94 testimony of victor hedgeman 21 august 1975 p78

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94 Testimony of Victor Hedgeman, 21 August 1975, p.78 and 25 August 1975, p.25. 95 Baron interview, 30 April 2009. Baron recalled making an effort to get Devlin to return to the US for further questioning. But it foundered on the latter’s inability to travel due to a ‘heart problem.’ While Baron has a vague memory of trying to pose some questions by phone or ‘interrogatories’, he does not recall any responses. None are found in either the Committee’s Report or its currently declassified files even though other affidavits by former officials regarding the Lumumba investigation are available, as in Box 52, 7-M-51, CCR-NA. 218 Intelligence and National Security Downloaded by [American Public University System] at 20:04 19 June 2012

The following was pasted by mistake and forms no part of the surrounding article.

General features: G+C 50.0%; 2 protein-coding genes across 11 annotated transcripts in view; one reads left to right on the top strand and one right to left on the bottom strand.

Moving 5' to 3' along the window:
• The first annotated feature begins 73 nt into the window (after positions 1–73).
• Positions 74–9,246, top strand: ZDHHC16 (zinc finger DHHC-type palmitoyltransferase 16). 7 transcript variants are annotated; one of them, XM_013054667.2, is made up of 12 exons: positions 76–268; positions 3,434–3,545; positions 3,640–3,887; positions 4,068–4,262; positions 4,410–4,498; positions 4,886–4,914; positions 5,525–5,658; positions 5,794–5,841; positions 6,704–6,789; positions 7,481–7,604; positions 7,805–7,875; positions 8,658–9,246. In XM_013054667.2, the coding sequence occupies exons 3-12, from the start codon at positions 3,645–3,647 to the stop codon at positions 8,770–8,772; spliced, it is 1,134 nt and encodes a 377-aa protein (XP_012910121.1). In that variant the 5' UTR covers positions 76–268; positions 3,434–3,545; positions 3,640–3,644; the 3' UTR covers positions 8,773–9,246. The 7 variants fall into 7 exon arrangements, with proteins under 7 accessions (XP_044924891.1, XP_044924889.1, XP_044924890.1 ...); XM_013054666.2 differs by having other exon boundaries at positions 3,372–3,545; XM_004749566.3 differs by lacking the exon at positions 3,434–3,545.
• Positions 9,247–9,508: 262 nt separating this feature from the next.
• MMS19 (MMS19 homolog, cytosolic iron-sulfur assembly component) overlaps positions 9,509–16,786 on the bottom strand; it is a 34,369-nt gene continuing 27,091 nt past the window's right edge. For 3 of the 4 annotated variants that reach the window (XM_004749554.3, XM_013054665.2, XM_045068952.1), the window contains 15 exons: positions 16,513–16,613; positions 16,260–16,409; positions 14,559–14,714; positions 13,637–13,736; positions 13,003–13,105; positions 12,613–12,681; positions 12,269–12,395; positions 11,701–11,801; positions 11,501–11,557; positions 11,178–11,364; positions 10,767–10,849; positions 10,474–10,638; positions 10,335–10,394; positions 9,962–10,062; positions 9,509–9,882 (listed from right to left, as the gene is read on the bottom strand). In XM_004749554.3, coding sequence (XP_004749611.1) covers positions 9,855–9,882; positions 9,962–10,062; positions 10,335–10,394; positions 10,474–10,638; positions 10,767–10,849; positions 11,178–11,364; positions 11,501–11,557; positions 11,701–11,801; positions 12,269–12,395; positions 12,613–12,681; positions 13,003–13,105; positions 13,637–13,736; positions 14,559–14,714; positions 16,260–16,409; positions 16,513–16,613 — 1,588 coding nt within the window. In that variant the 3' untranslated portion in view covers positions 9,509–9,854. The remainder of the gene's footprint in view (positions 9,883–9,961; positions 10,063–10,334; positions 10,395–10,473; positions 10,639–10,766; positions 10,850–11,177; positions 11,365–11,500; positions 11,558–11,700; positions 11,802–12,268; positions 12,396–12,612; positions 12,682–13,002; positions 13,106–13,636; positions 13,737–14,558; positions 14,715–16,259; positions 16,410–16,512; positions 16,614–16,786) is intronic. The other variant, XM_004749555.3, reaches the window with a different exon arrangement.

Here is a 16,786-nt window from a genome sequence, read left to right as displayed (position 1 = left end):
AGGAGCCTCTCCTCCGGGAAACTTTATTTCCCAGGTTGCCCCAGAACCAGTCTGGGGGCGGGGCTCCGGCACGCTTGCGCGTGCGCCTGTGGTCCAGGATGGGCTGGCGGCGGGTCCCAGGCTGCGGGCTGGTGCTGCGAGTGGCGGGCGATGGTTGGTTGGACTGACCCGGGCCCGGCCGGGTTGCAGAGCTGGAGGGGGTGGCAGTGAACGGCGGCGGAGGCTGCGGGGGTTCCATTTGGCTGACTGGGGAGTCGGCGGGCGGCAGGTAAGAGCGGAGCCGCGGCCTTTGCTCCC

about the ‘intimate relationship’ that was central to assigning responsi- bility for Lumumba’s murder. Notwithstanding these weaknesses in the investigation, the first draft of the Lumumba report did not fully exonerate the US Government from responsibility for his death. Throughout the draft’s text there was a persistent reservation about exonerating the CIA from all responsibility, for example: ‘There is, however, no direct evidence of CIA involvement in bringing about Lumumba’s death in Katanga’; and ‘During this period the Leopoldville Station continued to maintain close operational relationships with, and offer aid to, Congolese contacts who expressed a desire to assassinate Lumumba although there is no direct evidence that aid was provided for the specific purpose of assassination.’ 96 Commenting on this draft, Baron observed: There are very clear indications that Fritz [Schwarz] and I felt you have facts that point in one direction with foreknowledge [yet] with no evidence he said or recommended something, but facts that raise serious questions against the entire context of a high level preparation and desire to kill, eliminate. It couldn’t be proven with what was available at the moment. 97 But in the final, Committee-edited report all the qualifications were eliminated. Based on his general experience with the Committee’s work rather than any specific memory of the editing of the Lumumba study, Baron offered an informed speculation about why ‘these facts were . . . watered down’: One layer is some Senate Democrats were cautious. The last layer would be the back and forth with Republicans over them being skeptical, it being too inflammatory, prejudicial to administration. Did CIA influence the substance of the report [beyond its formal focus on avoiding security problems from the disclosure of the identities of those involved in operations]? I don’t think directly with me, but it could be they would say something to the Republicans. 98 The Lumumba Case and the Covert War against Terrorism For understandable political reasons, President Barack Obama has said he is not interested in ‘looking backward’ at the previous Republican adminis- tration’s abuses as he recalibrates America’s anti-terrorist operations. Yet the Lumumba affair offers a powerful illustration that by failing to analyze – and therefore confront – what actually happened in the relevant past, the 96 See Draft Assassinations Report , Tab G, pp.79, 13, and 14; Baron interview, 5 May 2009.

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